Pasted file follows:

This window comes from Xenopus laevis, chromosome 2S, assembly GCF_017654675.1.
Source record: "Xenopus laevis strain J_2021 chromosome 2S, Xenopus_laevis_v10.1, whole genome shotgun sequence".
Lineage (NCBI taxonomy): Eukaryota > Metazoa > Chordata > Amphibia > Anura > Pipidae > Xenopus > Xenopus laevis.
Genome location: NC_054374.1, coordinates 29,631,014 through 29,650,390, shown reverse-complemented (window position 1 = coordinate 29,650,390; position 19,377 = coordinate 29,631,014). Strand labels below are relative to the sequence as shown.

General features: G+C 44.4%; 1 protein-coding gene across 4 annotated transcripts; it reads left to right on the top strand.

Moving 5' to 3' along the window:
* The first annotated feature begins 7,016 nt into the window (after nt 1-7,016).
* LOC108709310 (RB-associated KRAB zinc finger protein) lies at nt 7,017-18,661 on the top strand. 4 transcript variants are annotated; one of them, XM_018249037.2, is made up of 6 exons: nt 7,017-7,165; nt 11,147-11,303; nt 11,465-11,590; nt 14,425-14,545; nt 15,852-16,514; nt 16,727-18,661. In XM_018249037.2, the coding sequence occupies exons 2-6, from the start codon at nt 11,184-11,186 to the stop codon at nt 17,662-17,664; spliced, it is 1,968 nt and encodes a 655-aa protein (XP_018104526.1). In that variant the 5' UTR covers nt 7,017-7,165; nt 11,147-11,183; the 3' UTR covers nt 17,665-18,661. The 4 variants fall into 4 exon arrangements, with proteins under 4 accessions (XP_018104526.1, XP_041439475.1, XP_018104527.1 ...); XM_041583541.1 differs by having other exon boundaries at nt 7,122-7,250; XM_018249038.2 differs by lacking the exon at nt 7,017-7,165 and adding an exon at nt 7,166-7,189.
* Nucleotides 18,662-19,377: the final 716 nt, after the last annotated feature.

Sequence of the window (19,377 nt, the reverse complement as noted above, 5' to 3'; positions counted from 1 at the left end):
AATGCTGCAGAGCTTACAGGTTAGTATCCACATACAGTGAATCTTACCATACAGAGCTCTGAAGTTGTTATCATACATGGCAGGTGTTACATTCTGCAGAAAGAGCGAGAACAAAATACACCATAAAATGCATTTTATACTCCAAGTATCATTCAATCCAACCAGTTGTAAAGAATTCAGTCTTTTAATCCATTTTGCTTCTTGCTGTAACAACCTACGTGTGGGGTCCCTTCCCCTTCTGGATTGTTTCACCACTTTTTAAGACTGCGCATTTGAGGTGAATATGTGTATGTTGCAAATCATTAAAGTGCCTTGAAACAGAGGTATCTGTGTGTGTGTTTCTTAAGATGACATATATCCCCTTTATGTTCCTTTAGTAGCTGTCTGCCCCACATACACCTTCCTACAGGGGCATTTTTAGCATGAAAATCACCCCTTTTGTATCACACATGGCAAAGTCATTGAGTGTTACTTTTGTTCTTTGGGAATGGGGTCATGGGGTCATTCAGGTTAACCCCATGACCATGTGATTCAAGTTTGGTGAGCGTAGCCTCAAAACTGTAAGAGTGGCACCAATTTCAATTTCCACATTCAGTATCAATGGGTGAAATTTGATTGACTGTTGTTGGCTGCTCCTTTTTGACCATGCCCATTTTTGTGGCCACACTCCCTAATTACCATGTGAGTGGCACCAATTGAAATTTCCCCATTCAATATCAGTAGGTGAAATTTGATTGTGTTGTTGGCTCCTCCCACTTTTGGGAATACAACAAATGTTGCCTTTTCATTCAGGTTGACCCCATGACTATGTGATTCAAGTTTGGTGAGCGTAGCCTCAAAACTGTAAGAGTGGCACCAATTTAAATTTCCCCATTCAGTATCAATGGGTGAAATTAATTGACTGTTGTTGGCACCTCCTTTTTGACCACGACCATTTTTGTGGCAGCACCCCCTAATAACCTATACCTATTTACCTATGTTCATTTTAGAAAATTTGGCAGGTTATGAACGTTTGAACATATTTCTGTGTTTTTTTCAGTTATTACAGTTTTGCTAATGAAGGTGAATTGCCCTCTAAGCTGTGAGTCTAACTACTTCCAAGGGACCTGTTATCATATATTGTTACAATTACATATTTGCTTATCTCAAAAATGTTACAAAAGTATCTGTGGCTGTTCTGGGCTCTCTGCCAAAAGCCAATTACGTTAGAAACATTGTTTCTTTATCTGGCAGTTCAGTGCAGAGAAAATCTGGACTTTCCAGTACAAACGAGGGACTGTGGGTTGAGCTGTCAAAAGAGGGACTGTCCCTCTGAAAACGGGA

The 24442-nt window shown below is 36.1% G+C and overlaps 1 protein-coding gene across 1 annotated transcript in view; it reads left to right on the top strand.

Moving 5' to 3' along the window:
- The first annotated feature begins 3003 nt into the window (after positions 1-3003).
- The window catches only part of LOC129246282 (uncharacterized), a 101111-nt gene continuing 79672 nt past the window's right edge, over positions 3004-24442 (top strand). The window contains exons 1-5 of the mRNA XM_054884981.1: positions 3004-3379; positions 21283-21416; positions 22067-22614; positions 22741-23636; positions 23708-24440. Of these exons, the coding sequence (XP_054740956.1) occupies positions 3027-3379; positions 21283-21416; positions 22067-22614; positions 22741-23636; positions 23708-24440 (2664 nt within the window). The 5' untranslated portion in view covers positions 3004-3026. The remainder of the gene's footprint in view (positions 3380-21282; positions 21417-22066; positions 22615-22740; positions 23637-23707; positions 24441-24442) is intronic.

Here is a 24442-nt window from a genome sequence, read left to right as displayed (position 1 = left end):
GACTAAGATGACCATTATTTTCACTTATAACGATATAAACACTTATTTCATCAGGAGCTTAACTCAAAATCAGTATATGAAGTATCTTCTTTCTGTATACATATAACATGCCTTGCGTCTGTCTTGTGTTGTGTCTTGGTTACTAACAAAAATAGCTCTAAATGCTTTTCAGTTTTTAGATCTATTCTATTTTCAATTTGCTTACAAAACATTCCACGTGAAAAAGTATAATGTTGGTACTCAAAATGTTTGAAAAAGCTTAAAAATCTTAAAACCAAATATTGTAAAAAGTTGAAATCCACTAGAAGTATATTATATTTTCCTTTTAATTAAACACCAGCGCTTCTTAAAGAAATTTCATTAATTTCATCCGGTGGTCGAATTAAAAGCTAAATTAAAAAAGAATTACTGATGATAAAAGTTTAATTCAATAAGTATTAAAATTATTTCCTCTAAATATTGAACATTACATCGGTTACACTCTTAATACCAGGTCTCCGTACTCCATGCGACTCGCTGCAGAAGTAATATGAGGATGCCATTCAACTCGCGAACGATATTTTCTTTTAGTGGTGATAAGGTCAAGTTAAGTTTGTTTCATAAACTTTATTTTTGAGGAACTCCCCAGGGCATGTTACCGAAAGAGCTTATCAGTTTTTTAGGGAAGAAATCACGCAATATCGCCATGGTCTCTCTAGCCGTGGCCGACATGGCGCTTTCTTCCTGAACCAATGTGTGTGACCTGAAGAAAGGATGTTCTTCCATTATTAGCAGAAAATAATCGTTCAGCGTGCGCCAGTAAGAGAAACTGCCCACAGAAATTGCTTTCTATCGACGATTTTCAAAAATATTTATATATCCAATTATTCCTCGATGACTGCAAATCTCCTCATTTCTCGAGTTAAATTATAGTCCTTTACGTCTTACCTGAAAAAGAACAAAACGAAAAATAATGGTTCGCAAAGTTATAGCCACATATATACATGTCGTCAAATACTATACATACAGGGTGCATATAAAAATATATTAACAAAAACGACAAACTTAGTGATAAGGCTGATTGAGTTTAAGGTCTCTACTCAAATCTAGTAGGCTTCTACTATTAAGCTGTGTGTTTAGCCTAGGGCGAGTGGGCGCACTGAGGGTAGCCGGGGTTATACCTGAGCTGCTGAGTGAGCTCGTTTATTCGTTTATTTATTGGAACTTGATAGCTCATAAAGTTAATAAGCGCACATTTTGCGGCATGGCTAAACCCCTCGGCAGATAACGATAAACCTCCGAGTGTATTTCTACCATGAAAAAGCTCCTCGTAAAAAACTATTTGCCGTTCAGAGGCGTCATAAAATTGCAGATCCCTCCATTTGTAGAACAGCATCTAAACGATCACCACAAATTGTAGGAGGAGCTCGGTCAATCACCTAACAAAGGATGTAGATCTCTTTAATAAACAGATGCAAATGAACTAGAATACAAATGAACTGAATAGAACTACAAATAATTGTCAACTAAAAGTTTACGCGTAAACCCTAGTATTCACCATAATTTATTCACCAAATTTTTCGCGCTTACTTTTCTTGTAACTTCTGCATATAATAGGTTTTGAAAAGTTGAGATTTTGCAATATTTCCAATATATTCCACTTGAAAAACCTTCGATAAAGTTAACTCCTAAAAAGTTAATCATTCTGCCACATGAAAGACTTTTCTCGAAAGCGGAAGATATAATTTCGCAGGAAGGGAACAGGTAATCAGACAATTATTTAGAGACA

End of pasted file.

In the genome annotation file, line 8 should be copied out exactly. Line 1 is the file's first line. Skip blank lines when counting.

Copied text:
* LOC108709310 (RB-associated KRAB zinc finger protein) lies at nt 7,017-18,661 on the top strand. 4 transcript variants are annotated; one of them, XM_018249037.2, is made up of 6 exons: nt 7,017-7,165; nt 11,147-11,303; nt 11,465-11,590; nt 14,425-14,545; nt 15,852-16,514; nt 16,727-18,661. In XM_018249037.2, the coding sequence occupies exons 2-6, from the start codon at nt 11,184-11,186 to the stop codon at nt 17,662-17,664; spliced, it is 1,968 nt and encodes a 655-aa protein (XP_018104526.1). In that variant the 5' UTR covers nt 7,017-7,165; nt 11,147-11,183; the 3' UTR covers nt 17,665-18,661. The 4 variants fall into 4 exon arrangements, with proteins under 4 accessions (XP_018104526.1, XP_041439475.1, XP_018104527.1 ...); XM_041583541.1 differs by having other exon boundaries at nt 7,122-7,250; XM_018249038.2 differs by lacking the exon at nt 7,017-7,165 and adding an exon at nt 7,166-7,189.